How to become an airline pilot, you ask? If you have ever asked yourself this question, or after the sad events derived from the recent air catastrophe you have doubts, read this post. In this post we explain what are the steps and tests necessary to become an airline pilot. We follow the United States model extended to many other countries.
1. University studies
Although in the regional airlines of the United States to be a pilot it is not necessary to have a university degree, the big airlines do require their pilots to have a four-year degree. Although this does not have to be related to aviation, it is recommended to study a science degree that specializes in this field. Having a university degree will show the airline that you are capable of carrying out your educational program.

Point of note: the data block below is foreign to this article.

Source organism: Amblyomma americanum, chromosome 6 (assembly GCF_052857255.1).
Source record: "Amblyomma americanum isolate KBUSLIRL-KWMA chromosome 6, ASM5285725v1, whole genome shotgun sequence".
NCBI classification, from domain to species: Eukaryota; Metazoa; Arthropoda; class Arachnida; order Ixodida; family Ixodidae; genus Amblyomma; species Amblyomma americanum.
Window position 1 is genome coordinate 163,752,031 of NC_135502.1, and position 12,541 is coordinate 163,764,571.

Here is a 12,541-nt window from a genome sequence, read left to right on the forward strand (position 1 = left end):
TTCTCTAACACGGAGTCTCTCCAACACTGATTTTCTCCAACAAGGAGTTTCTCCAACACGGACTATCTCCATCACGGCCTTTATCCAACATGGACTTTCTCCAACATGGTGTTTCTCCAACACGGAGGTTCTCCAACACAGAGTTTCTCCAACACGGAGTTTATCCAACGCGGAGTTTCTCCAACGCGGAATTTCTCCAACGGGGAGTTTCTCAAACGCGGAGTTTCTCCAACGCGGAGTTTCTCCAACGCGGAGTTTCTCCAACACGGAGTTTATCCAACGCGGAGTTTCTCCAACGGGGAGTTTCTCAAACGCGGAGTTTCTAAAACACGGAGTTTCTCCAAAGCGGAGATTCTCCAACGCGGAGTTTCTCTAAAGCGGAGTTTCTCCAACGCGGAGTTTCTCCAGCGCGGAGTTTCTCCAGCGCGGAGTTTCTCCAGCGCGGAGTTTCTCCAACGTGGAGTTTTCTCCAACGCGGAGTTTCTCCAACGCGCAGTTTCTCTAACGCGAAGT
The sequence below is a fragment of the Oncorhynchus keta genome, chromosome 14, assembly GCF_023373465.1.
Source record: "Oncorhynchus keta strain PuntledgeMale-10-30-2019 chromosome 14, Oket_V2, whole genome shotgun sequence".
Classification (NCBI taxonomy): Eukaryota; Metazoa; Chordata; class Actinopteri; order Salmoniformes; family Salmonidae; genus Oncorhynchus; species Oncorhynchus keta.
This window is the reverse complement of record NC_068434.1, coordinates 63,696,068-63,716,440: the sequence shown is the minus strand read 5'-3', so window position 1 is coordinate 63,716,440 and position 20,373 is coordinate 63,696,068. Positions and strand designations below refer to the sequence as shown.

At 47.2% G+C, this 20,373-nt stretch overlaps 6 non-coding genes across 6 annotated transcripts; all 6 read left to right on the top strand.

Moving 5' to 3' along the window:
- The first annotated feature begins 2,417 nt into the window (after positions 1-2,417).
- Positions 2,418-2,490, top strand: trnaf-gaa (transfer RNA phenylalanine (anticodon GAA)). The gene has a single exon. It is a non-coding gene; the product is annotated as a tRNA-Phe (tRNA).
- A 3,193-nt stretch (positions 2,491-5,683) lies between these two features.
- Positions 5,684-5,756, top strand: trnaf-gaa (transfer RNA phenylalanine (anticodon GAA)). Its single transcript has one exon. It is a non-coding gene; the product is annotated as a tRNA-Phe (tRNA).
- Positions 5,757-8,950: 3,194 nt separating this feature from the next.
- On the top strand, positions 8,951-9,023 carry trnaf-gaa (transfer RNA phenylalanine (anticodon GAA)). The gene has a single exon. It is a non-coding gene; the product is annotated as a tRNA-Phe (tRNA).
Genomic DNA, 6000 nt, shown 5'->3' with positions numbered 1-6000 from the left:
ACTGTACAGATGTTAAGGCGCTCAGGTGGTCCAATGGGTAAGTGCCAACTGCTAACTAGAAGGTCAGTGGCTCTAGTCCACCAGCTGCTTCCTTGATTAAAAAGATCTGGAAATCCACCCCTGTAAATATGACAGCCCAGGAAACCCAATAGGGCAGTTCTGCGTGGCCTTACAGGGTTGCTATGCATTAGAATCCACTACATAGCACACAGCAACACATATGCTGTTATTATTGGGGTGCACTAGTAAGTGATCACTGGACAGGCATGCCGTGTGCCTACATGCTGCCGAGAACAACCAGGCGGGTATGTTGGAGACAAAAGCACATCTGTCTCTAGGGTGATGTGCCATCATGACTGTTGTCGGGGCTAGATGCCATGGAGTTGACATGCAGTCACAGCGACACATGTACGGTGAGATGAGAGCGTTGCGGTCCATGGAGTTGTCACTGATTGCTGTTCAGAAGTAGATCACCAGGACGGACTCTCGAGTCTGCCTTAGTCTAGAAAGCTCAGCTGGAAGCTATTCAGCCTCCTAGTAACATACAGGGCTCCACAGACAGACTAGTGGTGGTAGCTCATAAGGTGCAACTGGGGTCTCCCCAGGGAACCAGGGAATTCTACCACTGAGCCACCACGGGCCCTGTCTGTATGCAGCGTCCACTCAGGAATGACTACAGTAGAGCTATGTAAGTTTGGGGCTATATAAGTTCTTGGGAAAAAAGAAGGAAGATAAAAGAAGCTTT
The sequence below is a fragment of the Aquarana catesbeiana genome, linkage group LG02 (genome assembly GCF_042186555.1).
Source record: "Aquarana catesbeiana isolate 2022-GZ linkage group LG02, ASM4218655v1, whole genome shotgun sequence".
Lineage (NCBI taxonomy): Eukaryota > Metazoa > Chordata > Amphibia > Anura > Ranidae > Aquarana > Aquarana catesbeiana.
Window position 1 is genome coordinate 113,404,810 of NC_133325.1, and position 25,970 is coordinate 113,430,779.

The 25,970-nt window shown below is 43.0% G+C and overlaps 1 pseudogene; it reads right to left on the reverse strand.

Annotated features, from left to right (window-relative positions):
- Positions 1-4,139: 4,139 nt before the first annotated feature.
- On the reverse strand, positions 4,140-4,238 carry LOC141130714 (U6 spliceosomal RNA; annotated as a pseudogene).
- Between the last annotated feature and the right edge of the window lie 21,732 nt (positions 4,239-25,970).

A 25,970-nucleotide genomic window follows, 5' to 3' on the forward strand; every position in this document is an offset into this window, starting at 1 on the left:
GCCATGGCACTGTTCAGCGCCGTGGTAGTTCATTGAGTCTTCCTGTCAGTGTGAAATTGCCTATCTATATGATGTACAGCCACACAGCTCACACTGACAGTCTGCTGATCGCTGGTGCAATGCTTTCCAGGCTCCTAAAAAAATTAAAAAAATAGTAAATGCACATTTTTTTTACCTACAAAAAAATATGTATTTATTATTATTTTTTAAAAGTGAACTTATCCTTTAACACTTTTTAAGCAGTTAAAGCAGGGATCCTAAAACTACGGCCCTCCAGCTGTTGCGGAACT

2. Private pilot license
You should look for an aviation training (better if it is regulated by the FAA, Federal Aviation Administration) and a good instructor to get the private pilot license. The minimum number of flight hours required by the Federal Aviation Administration is 40 hours, although the average is 60.
3. Class 1 medical certificate issued by an FAA examining physician
Before you invest more time and money in this profession, make sure you meet the necessary requirements to obtain the medical certificate of class I. After these three requirements, we advance to the advanced requirements.
4. Instrumental flight rating
After obtaining a private pilot license, you must obtain the instrument flight rating and the commercial pilot license. In order to obtain the instrumental flight rating, it is necessary to have 50 flight hours as pilot-in-command on cruise flights and 40 hours of current or simulated instrument flight. For the commercial pilot license it is necessary to have 250 hours of flight, 100 hours as a pilot in command, 50 hours in cross-country flights and 10 hours of double command in a complex ship.